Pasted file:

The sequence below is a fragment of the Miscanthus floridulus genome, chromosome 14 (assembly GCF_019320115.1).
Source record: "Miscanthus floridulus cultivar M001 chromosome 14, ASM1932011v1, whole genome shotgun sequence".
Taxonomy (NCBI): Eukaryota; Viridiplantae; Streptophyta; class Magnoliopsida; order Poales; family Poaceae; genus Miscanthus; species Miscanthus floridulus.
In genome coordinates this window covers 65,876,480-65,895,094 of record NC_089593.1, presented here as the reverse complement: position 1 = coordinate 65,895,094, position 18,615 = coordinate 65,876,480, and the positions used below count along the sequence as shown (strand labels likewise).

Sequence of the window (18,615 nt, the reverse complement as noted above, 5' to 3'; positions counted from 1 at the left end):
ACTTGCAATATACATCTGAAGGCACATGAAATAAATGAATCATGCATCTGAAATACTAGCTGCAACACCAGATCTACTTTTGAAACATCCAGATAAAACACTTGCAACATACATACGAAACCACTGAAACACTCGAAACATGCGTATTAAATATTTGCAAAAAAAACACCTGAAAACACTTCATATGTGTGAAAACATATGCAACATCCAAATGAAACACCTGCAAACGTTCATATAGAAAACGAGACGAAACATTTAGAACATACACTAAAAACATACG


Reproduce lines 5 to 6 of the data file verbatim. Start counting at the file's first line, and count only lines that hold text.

Sequence of the window (18,615 nt, the reverse complement as noted above, 5' to 3'; positions counted from 1 at the left end):
ACTTGCAATATACATCTGAAGGCACATGAAATAAATGAATCATGCATCTGAAATACTAGCTGCAACACCAGATCTACTTTTGAAACATCCAGATAAAACACTTGCAACATACATACGAAACCACTGAAACACTCGAAACATGCGTATTAAATATTTGCAAAAAAAACACCTGAAAACACTTCATATGTGTGAAAACATATGCAACATCCAAATGAAACACCTGCAAACGTTCATATAGAAAACGAGACGAAACATTTAGAACATACACTAAAAACATACG